Chicago & the science of cooking

Friday, 22 May 2009 | Tags:

We recently spent two cooking-filled and shopping-packed days in the windy city shooting a segment for an upcoming episode of "Anna and Kristinaís Grocery Bag". And I learned the hard way from an exacting chef that a pinch of this and a dash of that doesn't always do.

Food on a Molecular Level

To film part of our show, we paid a visit to the restaurant Alinea, considered one of the top dining establishments in the world. Known for its gastro-molecular cooking, it’s food prepared like you’ve never seen or tasted it before. In fact, sometimes it doesn’t look like food at all. To me, it was more like food-meets-science-meets-art; surprising, interesting, and tasty. (Check out the cuisine gallery on the Alinea website to see what I mean.)

Chef Grant Achatz also gave us a behind-the-scenes tour of the “laboratory”. Among the toys in the Alinea kitchen are an anti-griddle (it freezes the surface of food as opposed to heating it up), vacuum sealers, dehydrators, and what’s known as a “volcano”: a machine that harnesses aromas like lavender, which are then captured in plastic bags. They serve food on top of these bags with holes poked in them so that diners enjoy wafts of aromatics as they eat.

Authentic Mexican Kitchen

For dinner one night, we went to Frontera Grill, owned by chef Rick Bayless, the author of one of the cookbooks we tested earlier in the season (Rick Bayless’ Mexican Kitchen). Let’s just say the mole sauce here was more than just a tad more palpable than what we made at home. The authentic Mexican fare (no bulging burritos in sight) and vibrant atmosphere was fantastic. I’m in love with this restaurant.

Enjoying Dinner at Rick Bayless’ restaurant Frontera Grill

Shopping the Mile and Beyond
A visit in Chicago wouldn’t be complete without a jaunt down the Magnificent Mile, Chicago’s version of New York’s Fifth Avenue. The street is dotted with all the big name department stores, including Neiman Marcus, Nordstroms, Saks Fifth Avenue, Macy’s and Bloomingdale’s.

I poked my nose into all of them and I have to say, Bloomingdale’s is still a standout for me, mainly because they always offer some type of sales incentive. When I shopped at Blooomie’s in NYC, out-of-town shoppers got a discount. This time in Chicago, it was a $15 gift card for every $100 you spent. I bought myself a pair of shoes, and ended up with a free t-shirt too!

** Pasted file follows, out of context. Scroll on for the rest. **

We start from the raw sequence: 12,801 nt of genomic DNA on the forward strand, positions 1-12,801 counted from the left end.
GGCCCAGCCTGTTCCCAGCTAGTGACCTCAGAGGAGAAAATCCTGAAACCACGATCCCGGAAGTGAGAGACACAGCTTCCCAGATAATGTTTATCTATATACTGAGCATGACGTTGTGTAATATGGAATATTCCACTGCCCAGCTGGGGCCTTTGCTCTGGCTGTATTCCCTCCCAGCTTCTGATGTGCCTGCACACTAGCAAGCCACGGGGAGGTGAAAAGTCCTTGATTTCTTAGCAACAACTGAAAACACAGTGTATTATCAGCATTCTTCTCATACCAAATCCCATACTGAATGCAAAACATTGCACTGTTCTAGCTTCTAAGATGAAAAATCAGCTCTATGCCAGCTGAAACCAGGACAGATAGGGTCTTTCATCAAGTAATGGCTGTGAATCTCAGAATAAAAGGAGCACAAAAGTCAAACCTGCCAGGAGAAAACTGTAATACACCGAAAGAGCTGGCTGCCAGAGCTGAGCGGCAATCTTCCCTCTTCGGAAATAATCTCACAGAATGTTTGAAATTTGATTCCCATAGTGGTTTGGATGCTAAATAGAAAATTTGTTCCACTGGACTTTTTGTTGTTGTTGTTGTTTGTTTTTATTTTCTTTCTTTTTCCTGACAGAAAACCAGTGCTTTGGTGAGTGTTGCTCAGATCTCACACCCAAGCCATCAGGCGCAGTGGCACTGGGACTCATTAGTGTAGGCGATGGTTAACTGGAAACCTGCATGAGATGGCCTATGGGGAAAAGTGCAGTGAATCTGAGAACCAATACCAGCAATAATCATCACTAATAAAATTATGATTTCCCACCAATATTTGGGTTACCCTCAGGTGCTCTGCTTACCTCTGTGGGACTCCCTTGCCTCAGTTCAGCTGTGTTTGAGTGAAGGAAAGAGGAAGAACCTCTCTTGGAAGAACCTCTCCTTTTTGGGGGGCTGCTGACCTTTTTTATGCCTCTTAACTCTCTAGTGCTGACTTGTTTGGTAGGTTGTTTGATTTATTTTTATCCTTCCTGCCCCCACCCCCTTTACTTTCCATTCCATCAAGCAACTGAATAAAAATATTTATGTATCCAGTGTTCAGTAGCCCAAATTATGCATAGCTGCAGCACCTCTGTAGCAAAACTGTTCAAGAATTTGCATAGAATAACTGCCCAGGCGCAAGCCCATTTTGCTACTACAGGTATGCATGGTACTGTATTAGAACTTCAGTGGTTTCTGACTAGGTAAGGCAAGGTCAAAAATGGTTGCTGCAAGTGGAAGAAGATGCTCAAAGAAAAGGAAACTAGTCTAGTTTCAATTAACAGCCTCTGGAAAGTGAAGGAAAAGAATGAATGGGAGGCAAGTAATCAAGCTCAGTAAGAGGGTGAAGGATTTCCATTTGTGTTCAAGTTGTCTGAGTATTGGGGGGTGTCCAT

(A quick note about the shoes. I’ve been eyeing a lovely pair of Marc by Marc Jacobs here in Vancouver recently, and happily found them at Bloomingdale’s for $60 less – see my previous blog: Better buys over the border?)

While the Mag Mile offers much of the usual haunts in terms of shopping, I recommend heading to the Lincoln Park and Wicker Park areas for boutiques featuring local designers and more alternative brands. Check out Grace for shoes and p45 for unique clothing and accessories, both on Damen Avenue.

Shopping the Magnificent Mile, Chicago

Alinea: A Dash- and Pinch-Free Zone

As for Alinea, we made recipes from Chef Grant Achatz’s own cookbook, also called Alinea, and I’m still recovering from what turned out to be an extremely exacting process. For example, one recipe called for 14.1 ounces of truffle juice. Not 14 ounces mind you, 14.1!

After a painstaking cooking process, I can definitely say I learned a lot, but I’m not sure if our creations qualified as science, or art, or even food!

Stay tuned for the Alinea episode airing this fall. 

Anna & Kristina Chicago's Magnificent Mile


Anna & Kristina, Chicago's Cloud Gate with crew

Anna & Kristina, Chicago's Cloud Gate

Anna & Kristina, Chicago's Cloud Gate

Anna & Kristina Chicago's Magificent Mile

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  • Les Grossman

    Awesome pics! How about do a show in Winnipeg? 🙂